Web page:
Tuesday, March 11, 2008

Trimming the Fat in Health Care

Implementing changes to our medical system is never an easy thing! For many, Health care is the "sacred cow" that should not be tinkered with by Politicians. But, when you make administrative changes that are more effective, transparent and create true accountability to tax payers then recognition must be given for making those efforts.

Today my colleague, Mike Murphy, Minister of Health, announced the reduction of Regional Health Authorities (RHAs) from 8 to 2. By reducing the regional health authorities to 2, our Province should be in a position to improve the clinical needs of its citizens and establish shorter wait times within each region. Regional Health Authority A will be located in Bathurst, while RHA B will be housed in Miramichi.

As Murphy points out, 8 RHAs created unhealthy competition and fierce battles between regions over resources. Furthermore, each RHAs duplicitous model of "eight of everything" was a tremendous burden on the tax payer. Eight human resource departments, eight informational technology groups etc., is not responsible government in the RHA model and by reducing the number to two we should realize savings which currently costs New Brunswickers $250 million per year. Heading toward an over $50 million dollar deficit for the year is hardly an effective approach to directing more of our health budget into patient care, which is exactly what New Brunswicker's want and why Murphy's decision which takes effect immediately is the right move.

More to come. I look forward to hearing from you,



NB taxpayer said...

Good points, TJ. And you're right, New Brunswickers have nothing to gain, and everything to lose, by having the status quo maintained within the Canada Health Act, especially with an ever expanding aging population which puts more stress on an already fragmented system. A good first step by you guys would be to not only lobby Ottawa to amend the Canada Health Act [CHA], it could introduce more competitive and effective tendering services within the health care system. This would involve taking the lead from other provinces who contract out specific health services to the private sector.

One interesting dynamic is already taking place in British Columbia, in that, the Gordon Campbell government is now saving $66 million annually in their health care system by outsourcing services such as food preparation, hospital security and laundry.

The upshot of these changes alone would be to save money on health care delivery so that it gives you guys more freedom to spend in other areas of higher priority. At the moment, I think health care eats up about 40% of total spending (and that includes debt repayment charges).

mikel said...

In BC it's the government doing the accounting AND making policy decisions-so you can't exactly trust their numbers. In the short term there are 'sometimes' savings from privatizing, but in New Zealand its now coming out that in the long term the insatiable desire for profit (which in a public corporation is a legal requirement) has meant many privatized services are more expensive AND don't have the value of providing a living wage.

For example about five years ago I believe there was a little scandal about inedible food being served at nursing homes in NB. This was from a contract with an ontario company, which shipped in food that was pretty lousy quality.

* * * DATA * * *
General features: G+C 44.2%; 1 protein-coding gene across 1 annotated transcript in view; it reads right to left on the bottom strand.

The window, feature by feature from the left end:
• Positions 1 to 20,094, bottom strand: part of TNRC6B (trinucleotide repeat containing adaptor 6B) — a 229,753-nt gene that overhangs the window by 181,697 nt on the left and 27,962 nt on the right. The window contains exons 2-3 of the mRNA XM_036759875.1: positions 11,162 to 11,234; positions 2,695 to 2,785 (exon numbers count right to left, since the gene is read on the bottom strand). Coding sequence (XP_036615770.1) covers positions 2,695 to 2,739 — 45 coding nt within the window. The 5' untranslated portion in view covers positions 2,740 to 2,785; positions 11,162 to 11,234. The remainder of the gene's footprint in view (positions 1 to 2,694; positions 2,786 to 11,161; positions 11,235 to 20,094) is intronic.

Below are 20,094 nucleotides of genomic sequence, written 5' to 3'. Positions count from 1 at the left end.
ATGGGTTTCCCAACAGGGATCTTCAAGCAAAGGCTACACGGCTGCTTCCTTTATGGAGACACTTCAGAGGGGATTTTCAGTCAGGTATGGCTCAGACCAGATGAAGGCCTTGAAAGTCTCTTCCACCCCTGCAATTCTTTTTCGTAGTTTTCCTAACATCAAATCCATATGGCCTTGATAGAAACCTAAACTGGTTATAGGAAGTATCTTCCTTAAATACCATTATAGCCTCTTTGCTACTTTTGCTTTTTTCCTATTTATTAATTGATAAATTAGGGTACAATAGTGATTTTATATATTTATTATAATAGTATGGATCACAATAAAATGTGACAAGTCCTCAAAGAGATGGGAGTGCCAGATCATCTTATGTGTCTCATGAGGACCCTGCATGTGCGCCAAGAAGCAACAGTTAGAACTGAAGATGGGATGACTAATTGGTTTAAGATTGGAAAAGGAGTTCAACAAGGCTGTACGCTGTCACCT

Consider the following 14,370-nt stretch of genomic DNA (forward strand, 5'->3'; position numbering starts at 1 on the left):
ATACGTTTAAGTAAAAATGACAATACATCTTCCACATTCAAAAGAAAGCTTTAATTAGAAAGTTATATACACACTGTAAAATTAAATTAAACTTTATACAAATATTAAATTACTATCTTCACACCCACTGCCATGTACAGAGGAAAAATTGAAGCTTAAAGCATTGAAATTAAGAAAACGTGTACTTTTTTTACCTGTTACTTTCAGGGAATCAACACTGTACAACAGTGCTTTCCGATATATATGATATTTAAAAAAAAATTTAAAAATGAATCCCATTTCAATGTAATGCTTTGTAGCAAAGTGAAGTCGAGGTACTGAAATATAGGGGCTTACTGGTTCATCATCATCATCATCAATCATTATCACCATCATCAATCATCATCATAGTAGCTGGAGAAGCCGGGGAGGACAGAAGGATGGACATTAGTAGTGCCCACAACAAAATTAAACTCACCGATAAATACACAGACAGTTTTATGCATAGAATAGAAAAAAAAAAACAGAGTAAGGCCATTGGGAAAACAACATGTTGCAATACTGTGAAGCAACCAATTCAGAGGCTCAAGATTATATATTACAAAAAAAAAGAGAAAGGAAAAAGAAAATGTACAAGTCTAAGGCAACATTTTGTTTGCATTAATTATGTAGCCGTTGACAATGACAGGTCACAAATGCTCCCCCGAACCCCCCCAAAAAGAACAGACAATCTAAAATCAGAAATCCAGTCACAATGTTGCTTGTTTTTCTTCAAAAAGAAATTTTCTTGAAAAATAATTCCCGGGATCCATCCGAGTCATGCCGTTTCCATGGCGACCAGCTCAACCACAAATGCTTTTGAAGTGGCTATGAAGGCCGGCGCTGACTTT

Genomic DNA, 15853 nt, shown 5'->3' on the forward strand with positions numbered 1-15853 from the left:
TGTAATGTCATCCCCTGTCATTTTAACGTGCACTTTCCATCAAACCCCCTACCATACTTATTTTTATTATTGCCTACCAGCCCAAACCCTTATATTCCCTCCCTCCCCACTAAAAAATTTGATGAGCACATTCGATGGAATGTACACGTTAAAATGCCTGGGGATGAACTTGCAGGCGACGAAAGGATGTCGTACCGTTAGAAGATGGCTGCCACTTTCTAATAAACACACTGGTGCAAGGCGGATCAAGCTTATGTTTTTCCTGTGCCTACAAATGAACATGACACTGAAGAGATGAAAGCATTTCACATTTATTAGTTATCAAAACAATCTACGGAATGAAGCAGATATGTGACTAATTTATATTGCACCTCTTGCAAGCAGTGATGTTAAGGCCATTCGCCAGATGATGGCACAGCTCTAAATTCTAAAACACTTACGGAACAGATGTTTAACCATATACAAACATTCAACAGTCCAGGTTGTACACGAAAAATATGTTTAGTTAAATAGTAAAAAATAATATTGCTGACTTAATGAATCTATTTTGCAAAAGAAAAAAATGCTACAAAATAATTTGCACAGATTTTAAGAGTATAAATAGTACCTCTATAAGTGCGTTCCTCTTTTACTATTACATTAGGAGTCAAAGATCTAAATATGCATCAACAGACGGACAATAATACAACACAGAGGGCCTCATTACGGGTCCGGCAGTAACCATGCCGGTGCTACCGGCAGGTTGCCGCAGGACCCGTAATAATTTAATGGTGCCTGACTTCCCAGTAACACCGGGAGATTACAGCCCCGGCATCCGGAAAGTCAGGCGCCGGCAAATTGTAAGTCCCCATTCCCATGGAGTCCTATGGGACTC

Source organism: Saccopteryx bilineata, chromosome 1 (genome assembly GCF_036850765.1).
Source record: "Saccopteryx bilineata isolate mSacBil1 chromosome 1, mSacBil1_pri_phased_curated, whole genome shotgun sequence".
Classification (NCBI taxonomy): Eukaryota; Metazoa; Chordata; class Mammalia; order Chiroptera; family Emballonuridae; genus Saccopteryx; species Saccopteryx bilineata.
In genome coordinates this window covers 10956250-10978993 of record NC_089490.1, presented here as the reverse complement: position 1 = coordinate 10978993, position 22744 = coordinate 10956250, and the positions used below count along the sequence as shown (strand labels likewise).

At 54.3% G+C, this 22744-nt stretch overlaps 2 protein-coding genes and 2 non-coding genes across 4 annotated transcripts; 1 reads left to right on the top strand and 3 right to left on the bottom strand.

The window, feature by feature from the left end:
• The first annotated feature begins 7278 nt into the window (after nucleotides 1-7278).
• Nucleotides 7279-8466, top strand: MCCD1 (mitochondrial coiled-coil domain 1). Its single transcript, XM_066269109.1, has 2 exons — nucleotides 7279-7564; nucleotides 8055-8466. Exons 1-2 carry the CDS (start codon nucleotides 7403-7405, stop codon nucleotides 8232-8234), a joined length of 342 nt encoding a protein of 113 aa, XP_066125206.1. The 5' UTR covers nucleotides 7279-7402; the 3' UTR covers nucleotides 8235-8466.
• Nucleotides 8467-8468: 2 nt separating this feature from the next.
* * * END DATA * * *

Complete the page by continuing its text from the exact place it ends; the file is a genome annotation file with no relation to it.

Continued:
That not only kills employment in the province, but obviously nutrition is pretty important in a nursing home-you just end up paying for it elsewhere.

Even in this 'restructuring', any job losses are not only lost to the industry but in all likelihood the province as well since there is simply no other industry for these people to move to (and Alberta is always waiting).

However, over at gypsy's blog he says that an article says there AREN"T going to be job losses. If there aren't job losses then where exactly are the savings coming from?

But often the 'shorter wait times' is the carrot that is held out for people, but how EXACTLY does having fewer health authorities bring about shorter wait times? That makes an assumption that a doctor in Woodstock is sitting on his butt in an empty room while there are lineups in Fredericton. That may be true, but I highly doubt it.

And its not exactly clear why, if thats the case, does structural change need to be necessary. IF a cardiologist in Sackville CAN see a patient from Saint John then surely health authorities are not THAT autonomous. I know my dad's heart doctor is in Saint John even though he's in Fredericton.

When 'trimming the fat' you have to be careful of the 'toronto effect'. Namely, before amalgamation it was said all kinds of savings could result with fewer politicians. Of course as soon as they got in they voted themselves a raise and new office expenses for staff because they were so overworked. In the end, it actually cost MORE.

The river valley health authority currently has openings for about 35 positions, almost none of which are in administration. If that HA is combined with another, that doesn't guarantee administrative savings in personnel if it requires as many people to do the job for the region as it does for the single HA.

The ASSUMPTION is always that some administration is being done that is 'useless'. Whether that assumption is true or not is pretty important. The devil is in the details, and if there are no details its pretty hard to gauge. Just so you know, THAT is why people generally distrust any tampering with the health care system.

T.J. Burke said...

Great points NB Taxpayer. I think you will pleased to know that other cost saving measures may take place. An incremental approach is the prefered method as opposed to a complete overhaul of administrative services in our health care system.